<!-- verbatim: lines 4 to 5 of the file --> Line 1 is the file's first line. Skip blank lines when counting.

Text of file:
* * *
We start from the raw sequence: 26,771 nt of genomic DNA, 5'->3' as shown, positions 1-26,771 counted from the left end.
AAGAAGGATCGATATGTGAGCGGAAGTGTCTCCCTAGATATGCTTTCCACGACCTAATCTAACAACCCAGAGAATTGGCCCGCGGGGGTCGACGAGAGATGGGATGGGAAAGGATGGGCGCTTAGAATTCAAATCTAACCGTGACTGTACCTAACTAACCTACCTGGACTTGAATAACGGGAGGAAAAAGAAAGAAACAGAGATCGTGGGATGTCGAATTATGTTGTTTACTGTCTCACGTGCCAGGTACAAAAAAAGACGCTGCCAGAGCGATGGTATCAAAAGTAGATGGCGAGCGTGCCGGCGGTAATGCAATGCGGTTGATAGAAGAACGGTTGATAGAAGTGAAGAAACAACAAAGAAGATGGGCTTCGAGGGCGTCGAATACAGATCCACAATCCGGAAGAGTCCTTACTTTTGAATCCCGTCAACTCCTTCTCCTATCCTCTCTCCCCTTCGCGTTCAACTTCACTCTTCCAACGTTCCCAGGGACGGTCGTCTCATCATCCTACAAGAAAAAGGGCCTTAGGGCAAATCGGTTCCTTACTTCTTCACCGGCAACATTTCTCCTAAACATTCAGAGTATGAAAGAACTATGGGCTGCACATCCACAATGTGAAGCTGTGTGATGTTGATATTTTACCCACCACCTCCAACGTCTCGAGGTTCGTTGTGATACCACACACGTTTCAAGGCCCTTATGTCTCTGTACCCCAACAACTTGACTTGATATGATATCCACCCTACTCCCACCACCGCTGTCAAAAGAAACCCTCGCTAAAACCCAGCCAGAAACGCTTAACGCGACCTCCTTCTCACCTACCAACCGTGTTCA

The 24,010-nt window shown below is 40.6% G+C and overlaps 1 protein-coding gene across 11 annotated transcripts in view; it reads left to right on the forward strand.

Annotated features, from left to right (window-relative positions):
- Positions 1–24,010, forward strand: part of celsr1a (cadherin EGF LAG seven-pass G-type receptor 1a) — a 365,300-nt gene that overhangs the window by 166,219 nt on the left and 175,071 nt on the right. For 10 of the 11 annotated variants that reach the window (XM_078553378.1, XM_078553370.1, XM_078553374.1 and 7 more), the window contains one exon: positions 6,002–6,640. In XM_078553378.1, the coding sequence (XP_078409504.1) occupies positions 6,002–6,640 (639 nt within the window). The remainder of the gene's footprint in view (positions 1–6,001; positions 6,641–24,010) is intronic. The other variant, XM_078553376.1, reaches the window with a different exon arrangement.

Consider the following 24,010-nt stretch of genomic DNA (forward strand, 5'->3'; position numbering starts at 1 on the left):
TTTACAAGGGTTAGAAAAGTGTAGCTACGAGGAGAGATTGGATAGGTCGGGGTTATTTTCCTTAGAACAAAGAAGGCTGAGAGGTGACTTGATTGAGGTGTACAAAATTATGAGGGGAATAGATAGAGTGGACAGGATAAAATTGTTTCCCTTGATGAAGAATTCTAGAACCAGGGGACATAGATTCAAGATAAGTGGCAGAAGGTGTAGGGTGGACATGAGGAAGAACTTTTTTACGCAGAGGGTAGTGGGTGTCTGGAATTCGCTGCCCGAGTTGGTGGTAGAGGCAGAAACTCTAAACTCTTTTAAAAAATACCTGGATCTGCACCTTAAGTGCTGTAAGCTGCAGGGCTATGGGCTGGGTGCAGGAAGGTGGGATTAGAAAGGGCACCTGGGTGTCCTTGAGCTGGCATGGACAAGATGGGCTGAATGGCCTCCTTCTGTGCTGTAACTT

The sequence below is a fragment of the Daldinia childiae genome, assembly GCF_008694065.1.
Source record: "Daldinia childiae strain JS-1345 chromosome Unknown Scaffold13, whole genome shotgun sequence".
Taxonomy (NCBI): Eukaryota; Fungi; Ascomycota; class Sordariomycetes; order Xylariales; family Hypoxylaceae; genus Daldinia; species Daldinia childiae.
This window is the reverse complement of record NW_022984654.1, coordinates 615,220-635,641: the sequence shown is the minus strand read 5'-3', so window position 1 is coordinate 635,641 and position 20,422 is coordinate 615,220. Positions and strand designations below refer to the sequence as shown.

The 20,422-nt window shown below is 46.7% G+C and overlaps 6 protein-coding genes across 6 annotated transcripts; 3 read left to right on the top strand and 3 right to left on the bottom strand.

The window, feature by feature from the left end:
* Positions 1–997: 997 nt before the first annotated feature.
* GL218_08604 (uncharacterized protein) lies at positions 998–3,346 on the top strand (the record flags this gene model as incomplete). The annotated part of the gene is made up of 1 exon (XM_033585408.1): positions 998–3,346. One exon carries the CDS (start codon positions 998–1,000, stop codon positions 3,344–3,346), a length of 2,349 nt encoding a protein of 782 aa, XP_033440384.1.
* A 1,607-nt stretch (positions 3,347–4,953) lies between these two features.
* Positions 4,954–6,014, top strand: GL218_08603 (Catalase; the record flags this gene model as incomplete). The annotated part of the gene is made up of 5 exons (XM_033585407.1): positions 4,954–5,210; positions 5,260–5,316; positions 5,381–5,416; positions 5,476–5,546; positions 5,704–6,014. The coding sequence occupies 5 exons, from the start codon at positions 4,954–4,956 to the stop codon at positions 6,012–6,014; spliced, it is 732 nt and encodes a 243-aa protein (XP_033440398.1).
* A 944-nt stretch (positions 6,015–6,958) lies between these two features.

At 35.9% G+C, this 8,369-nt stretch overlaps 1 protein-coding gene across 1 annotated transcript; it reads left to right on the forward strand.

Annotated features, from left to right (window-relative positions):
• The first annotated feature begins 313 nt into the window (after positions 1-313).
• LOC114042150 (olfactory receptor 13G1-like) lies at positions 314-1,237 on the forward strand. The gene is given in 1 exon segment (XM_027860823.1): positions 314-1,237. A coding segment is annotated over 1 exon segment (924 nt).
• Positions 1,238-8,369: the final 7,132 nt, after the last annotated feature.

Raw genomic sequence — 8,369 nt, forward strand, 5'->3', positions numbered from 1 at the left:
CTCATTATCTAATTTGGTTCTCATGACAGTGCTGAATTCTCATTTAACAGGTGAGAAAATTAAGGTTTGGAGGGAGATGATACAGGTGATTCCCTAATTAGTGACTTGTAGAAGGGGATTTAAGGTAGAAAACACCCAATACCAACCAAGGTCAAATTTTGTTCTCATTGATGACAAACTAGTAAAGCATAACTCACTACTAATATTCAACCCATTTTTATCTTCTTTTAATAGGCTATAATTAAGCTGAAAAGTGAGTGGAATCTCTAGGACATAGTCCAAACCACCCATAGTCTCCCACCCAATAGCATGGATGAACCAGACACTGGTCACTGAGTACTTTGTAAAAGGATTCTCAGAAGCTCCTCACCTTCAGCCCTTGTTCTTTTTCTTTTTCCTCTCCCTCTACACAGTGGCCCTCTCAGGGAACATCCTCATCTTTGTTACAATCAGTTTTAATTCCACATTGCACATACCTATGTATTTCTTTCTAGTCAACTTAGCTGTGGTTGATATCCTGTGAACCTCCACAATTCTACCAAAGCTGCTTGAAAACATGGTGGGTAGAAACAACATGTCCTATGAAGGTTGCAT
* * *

Annotated features, from left to right (window-relative positions):
- Positions 1–24,010, forward strand: part of celsr1a (cadherin EGF LAG seven-pass G-type receptor 1a) — a 365,300-nt gene that overhangs the window by 166,219 nt on the left and 175,071 nt on the right. For 10 of the 11 annotated variants that reach the window (XM_078553378.1, XM_078553370.1, XM_078553374.1 and 7 more), the window contains one exon: positions 6,002–6,640. In XM_078553378.1, the coding sequence (XP_078409504.1) occupies positions 6,002–6,640 (639 nt within the window). The remainder of the gene's footprint in view (positions 1–6,001; positions 6,641–24,010) is intronic. The other variant, XM_078553376.1, reaches the window with a different exon arrangement.